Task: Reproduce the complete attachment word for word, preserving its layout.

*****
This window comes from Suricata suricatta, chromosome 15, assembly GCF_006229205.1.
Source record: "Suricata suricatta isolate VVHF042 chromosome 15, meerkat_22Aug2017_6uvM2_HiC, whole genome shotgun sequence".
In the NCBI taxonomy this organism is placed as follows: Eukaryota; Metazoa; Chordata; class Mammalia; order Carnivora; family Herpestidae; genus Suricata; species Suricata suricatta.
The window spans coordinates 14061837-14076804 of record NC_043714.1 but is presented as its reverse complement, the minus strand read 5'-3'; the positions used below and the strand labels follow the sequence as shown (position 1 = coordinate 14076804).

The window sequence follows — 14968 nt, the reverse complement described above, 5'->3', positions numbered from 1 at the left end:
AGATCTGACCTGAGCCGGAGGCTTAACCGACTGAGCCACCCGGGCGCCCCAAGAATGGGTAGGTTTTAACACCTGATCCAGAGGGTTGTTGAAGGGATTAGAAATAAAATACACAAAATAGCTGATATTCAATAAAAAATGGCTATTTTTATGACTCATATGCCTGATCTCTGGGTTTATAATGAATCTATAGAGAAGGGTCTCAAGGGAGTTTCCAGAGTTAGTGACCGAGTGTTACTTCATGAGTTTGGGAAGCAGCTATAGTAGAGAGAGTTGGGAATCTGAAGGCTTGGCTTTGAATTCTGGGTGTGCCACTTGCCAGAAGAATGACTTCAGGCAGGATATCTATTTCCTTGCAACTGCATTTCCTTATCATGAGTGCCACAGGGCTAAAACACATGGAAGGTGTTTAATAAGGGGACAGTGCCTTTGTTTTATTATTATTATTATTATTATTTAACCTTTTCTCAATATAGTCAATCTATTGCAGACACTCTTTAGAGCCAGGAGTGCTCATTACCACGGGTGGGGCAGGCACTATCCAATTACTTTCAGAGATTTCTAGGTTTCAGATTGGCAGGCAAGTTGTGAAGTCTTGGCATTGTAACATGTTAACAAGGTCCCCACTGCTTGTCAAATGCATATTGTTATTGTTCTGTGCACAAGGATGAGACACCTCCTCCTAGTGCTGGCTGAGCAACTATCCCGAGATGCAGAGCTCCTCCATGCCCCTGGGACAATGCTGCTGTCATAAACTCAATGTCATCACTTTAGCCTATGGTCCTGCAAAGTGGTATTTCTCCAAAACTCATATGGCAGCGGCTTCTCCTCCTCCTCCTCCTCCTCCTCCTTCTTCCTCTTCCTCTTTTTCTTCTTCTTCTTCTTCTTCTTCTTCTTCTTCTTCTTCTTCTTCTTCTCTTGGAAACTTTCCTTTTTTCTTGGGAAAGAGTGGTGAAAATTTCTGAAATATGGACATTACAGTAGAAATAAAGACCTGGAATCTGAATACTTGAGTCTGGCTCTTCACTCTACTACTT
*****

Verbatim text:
This window comes from Suricata suricatta, chromosome 15, assembly GCF_006229205.1.
Source record: "Suricata suricatta isolate VVHF042 chromosome 15, meerkat_22Aug2017_6uvM2_HiC, whole genome shotgun sequence".
In the NCBI taxonomy this organism is placed as follows: Eukaryota; Metazoa; Chordata; class Mammalia; order Carnivora; family Herpestidae; genus Suricata; species Suricata suricatta.
The window spans coordinates 14061837-14076804 of record NC_043714.1 but is presented as its reverse complement, the minus strand read 5'-3'; the positions used below and the strand labels follow the sequence as shown (position 1 = coordinate 14076804).

The window sequence follows — 14968 nt, the reverse complement described above, 5'->3', positions numbered from 1 at the left end:
AGATCTGACCTGAGCCGGAGGCTTAACCGACTGAGCCACCCGGGCGCCCCAAGAATGGGTAGGTTTTAACACCTGATCCAGAGGGTTGTTGAAGGGATTAGAAATAAAATACACAAAATAGCTGATATTCAATAAAAAATGGCTATTTTTATGACTCATATGCCTGATCTCTGGGTTTATAATGAATCTATAGAGAAGGGTCTCAAGGGAGTTTCCAGAGTTAGTGACCGAGTGTTACTTCATGAGTTTGGGAAGCAGCTATAGTAGAGAGAGTTGGGAATCTGAAGGCTTGGCTTTGAATTCTGGGTGTGCCACTTGCCAGAAGAATGACTTCAGGCAGGATATCTATTTCCTTGCAACTGCATTTCCTTATCATGAGTGCCACAGGGCTAAAACACATGGAAGGTGTTTAATAAGGGGACAGTGCCTTTGTTTTATTATTATTATTATTATTATTTAACCTTTTCTCAATATAGTCAATCTATTGCAGACACTCTTTAGAGCCAGGAGTGCTCATTACCACGGGTGGGGCAGGCACTATCCAATTACTTTCAGAGATTTCTAGGTTTCAGATTGGCAGGCAAGTTGTGAAGTCTTGGCATTGTAACATGTTAACAAGGTCCCCACTGCTTGTCAAATGCATATTGTTATTGTTCTGTGCACAAGGATGAGACACCTCCTCCTAGTGCTGGCTGAGCAACTATCCCGAGATGCAGAGCTCCTCCATGCCCCTGGGACAATGCTGCTGTCATAAACTCAATGTCATCACTTTAGCCTATGGTCCTGCAAAGTGGTATTTCTCCAAAACTCATATGGCAGCGGCTTCTCCTCCTCCTCCTCCTCCTCCTCCTTCTTCCTCTTCCTCTTTTTCTTCTTCTTCTTCTTCTTCTTCTTCTTCTTCTTCTTCTTCTTCTTCTCTTGGAAACTTTCCTTTTTTCTTGGGAAAGAGTGGTGAAAATTTCTGAAATATGGACATTACAGTAGAAATAAAGACCTGGAATCTGAATACTTGAGTCTGGCTCTTCACTCTACTACTT